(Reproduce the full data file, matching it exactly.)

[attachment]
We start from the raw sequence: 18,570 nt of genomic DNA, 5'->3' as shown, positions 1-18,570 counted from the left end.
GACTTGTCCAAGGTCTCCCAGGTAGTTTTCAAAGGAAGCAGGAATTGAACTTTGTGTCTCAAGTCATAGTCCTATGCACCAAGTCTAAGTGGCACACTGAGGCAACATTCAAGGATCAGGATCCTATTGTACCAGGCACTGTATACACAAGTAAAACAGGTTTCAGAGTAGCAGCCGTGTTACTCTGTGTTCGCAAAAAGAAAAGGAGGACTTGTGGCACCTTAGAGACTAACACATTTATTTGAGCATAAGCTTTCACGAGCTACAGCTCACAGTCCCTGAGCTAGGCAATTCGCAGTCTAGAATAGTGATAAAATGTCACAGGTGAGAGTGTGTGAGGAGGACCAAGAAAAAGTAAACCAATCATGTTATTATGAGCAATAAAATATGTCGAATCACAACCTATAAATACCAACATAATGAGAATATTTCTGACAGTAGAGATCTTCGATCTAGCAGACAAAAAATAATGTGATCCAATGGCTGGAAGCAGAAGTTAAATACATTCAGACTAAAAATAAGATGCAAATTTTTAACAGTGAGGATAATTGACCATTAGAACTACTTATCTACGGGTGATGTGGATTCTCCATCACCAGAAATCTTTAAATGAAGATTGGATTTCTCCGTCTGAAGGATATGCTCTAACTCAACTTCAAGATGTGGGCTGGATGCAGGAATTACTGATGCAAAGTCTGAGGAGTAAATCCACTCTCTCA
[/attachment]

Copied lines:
We start from the raw sequence: 18,570 nt of genomic DNA, 5'->3' as shown, positions 1-18,570 counted from the left end.
GACTTGTCCAAGGTCTCCCAGGTAGTTTTCAAAGGAAGCAGGAATTGAACTTTGTGTCTCAAGTCATAGTCCTATGCACCAAGTCTAAGTGGCACACTGAGGCAACATTCAAGGATCAGGATCCTATTGTACCAGGCACTGTATACACAAGTAAAACAGGTTTCAGAGTAGCAGCCGTGTTACTCTGTGTTCGCAAAAAGAAAAGGAGGACTTGTGGCACCTTAGAGACTAACACATTTATTTGAGCATAAGCTTTCACGAGCTACAGCTCACAGTCCCTGAGCTAGGCAATTCGCAGTCTAGAATAGTGATAAAATGTCACAGGTGAGAGTGTGTGAGGAGGACCAAGAAAAAGTAAACCAATCATGTTATTATGAGCAATAAAATATGTCGAATCACAACCTATAAATACCAACATAATGAGAATATTTCTGACAGTAGAGATCTTCGATCTAGCAGACAAAAAATAATGTGATCCAATGGCTGGAAGCAGAAGTTAAATACATTCAGACTAAAAATAAGATGCAAATTTTTAACAGTGAGGATAATTGACCATTAGAACTACTTATCTACGGGTGATGTGGATTCTCCATCACCAGAAATCTTTAAATGAAGATTGGATTTCTCCGTCTGAAGGATATGCTCTAACTCAACTTCAAGATGTGGGCTGGATGCAGGAATTACTGATGCAAAGTCTGAGGAGTAAATCCACTCTCTCA